The information on this page does not contain a record of our trading prices, or an offer of, or solicitation for, a transaction in any financial instrument. IG Bank S.A. accepts no responsibility for any use that may be made of these comments and for any consequences that result. No representation or warranty is given as to the accuracy or completeness of this information. Consequently any person acting on it does so entirely at their own risk. Any research provided does not have regard to the specific investment objectives, financial situation and needs of any specific person who may receive it and as such is considered to be a marketing communication.
We were provided a fairly negative lead from Wall Street and price action as detailed yesterday is starting to look a little more vulnerable. Despite this lead, the two clear highlights in the Asian session have been reports that China has lowered its growth targets to ‘around 7%’, and narrative from Reserve Bank of Australia member Philip Lowe.
Reports are that China have lowered its GDP (to ‘around 7%), retail sales (13%), fixed asset investment (15% from 17.5%), foreign trade (6%), inflation (3%) and money supply targets (12%), although these figures have largely been expected from economists for a while. They should not surprise in any way. The fact mainland markets are lower is probably more a by-product of the heavy amount of retail flow involved in the markets, who perhaps get caught up in semantics more than professionals. The lack of reaction in the AUD/USD or Aussie resource stocks seem the better guide at the lack of surprise on the announcements stemming from the National People’s Congress (NPC).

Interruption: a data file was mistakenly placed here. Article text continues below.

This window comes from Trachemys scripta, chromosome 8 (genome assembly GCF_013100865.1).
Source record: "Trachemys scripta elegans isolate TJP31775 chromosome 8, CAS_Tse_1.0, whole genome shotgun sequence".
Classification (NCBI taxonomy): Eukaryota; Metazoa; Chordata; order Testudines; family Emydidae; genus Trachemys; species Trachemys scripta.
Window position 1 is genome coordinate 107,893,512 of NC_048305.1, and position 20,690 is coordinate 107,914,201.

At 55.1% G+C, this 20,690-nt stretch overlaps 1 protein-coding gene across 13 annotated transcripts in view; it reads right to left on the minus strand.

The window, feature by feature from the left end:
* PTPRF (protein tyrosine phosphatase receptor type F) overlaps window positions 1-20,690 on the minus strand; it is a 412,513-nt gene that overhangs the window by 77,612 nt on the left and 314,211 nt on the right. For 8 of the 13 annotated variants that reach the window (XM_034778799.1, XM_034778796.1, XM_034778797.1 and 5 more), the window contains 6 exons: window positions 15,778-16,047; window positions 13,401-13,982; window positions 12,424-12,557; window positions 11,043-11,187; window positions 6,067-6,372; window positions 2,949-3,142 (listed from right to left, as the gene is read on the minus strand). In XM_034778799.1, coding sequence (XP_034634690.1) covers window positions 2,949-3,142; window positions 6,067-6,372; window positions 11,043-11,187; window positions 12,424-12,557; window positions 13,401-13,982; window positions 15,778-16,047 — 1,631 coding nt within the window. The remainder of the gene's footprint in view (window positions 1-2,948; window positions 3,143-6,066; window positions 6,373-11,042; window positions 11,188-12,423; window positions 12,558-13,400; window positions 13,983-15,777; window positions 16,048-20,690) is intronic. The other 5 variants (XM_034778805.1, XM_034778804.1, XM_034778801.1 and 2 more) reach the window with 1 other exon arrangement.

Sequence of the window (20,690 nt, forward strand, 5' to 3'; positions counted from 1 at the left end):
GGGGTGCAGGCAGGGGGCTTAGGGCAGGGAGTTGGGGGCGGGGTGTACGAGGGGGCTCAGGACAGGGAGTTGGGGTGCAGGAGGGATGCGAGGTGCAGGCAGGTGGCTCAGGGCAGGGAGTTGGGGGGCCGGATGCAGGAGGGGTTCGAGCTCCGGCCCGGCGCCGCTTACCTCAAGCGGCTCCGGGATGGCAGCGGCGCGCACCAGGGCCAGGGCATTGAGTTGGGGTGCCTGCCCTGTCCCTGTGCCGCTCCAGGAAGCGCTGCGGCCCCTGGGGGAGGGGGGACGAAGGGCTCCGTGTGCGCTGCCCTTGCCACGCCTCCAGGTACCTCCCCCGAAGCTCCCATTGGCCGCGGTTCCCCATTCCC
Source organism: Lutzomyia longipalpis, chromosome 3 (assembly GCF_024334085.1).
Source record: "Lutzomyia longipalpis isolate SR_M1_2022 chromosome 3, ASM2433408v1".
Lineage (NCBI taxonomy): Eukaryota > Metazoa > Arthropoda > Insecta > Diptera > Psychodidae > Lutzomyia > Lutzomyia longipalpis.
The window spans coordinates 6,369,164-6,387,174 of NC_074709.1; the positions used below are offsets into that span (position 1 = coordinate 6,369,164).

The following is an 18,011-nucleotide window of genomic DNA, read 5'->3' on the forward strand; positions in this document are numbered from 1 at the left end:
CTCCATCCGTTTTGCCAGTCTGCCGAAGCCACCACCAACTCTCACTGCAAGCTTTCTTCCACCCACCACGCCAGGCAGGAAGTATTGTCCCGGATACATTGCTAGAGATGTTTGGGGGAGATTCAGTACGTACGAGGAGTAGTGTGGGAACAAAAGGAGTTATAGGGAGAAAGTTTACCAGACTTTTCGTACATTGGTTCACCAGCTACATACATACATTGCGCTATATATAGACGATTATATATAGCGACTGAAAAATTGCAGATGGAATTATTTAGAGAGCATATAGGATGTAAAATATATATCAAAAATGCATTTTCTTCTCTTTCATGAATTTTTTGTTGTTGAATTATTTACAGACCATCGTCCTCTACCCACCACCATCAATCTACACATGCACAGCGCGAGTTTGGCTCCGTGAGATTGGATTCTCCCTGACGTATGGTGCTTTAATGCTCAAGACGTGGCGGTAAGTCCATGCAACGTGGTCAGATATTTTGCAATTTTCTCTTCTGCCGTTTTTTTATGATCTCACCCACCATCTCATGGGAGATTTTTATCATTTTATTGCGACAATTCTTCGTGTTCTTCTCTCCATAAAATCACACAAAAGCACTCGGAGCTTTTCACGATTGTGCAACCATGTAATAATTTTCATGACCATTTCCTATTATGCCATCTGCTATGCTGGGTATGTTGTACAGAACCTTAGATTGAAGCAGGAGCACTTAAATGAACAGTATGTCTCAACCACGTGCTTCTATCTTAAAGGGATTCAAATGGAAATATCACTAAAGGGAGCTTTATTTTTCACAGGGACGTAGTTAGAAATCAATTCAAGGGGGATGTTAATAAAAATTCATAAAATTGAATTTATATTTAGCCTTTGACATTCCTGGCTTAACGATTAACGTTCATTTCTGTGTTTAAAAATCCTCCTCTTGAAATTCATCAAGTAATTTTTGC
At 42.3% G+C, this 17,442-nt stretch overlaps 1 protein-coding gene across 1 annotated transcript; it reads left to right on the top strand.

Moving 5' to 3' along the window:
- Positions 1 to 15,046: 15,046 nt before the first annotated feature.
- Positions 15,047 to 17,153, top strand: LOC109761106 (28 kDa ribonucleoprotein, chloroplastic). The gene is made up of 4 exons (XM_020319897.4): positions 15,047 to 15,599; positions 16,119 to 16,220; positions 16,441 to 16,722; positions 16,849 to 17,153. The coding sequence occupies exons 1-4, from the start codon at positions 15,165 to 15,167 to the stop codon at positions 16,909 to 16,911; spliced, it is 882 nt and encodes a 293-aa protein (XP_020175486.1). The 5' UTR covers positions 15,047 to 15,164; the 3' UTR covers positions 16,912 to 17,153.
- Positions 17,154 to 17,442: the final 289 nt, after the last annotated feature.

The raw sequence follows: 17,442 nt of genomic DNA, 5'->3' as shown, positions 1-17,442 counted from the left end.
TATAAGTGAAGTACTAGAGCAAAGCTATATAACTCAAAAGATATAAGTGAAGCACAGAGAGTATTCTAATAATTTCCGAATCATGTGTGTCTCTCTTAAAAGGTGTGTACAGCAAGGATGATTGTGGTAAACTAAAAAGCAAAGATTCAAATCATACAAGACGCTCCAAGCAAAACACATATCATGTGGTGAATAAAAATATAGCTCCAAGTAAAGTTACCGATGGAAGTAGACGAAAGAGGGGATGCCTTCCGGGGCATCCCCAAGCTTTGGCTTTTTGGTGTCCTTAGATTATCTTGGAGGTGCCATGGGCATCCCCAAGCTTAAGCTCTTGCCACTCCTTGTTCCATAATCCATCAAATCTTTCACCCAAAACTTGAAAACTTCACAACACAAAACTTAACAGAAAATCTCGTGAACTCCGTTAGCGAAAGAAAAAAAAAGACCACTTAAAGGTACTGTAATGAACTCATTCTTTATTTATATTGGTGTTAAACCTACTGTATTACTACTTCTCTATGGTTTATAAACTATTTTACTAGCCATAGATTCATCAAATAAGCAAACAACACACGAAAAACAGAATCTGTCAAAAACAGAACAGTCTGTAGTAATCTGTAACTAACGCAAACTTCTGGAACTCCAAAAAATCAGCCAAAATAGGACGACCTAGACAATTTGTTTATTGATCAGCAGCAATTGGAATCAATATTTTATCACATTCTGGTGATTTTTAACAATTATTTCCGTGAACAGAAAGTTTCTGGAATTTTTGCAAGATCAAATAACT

The current consensus is that we see China growing at 7.2% in Q1, 7.1% in Q2 and 7.0% in Q3, although the risks to Q3 growth are firmly to the downside and 6.5% could be a reality. Expect another 50 basis point cut to banks reserve ratio requirements this quarter.
Australian retail sales grew as expected at 0.4%, however Mr Lowe’s comments were a greater driver pushing the local unit up 30 pips to $0.7843, although sellers have been coming back into the pair. Mr Lowe went out of his way to highlight the central bank are not targeting a weaker currency policy, which should fulfil Australia’s G20 commitments. However, his comments that the
AUD is closer to ‘fair value’ has given the shorts some reason to cover positions. His comments that further easing may still be appropriate are a simple reiteration of the official RBA statement and shouldn’t shock but I stand by my call from yesterday to play a range of $0.7910 to $0.7723.
On the docket tonight traders will be closely watching the European Central Bank meeting (see my comments here in forex), while European and US factory orders will get a lesser focus.